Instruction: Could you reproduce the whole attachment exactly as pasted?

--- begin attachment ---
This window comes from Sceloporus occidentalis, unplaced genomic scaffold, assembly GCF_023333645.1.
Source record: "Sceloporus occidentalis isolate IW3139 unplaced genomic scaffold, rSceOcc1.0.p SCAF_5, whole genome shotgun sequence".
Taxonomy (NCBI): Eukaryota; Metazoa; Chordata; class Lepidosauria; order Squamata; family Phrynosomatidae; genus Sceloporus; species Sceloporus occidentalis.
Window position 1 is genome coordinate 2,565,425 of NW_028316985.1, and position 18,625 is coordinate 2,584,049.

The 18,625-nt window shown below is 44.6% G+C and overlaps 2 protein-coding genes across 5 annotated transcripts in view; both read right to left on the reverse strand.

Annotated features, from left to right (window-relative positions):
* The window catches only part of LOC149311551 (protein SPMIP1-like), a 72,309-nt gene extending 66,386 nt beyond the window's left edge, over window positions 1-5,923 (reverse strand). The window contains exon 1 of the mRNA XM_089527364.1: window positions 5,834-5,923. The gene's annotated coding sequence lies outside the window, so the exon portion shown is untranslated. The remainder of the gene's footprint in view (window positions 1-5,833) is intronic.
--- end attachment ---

This window comes from Sceloporus occidentalis, unplaced genomic scaffold, assembly GCF_023333645.1.
Source record: "Sceloporus occidentalis isolate IW3139 unplaced genomic scaffold, rSceOcc1.0.p SCAF_5, whole genome shotgun sequence".
Taxonomy (NCBI): Eukaryota; Metazoa; Chordata; class Lepidosauria; order Squamata; family Phrynosomatidae; genus Sceloporus; species Sceloporus occidentalis.
Window position 1 is genome coordinate 2,565,425 of NW_028316985.1, and position 18,625 is coordinate 2,584,049.

The 18,625-nt window shown below is 44.6% G+C and overlaps 2 protein-coding genes across 5 annotated transcripts in view; both read right to left on the reverse strand.

Annotated features, from left to right (window-relative positions):
* The window catches only part of LOC149311551 (protein SPMIP1-like), a 72,309-nt gene extending 66,386 nt beyond the window's left edge, over window positions 1-5,923 (reverse strand). The window contains exon 1 of the mRNA XM_089527364.1: window positions 5,834-5,923. The gene's annotated coding sequence lies outside the window, so the exon portion shown is untranslated. The remainder of the gene's footprint in view (window positions 1-5,833) is intronic.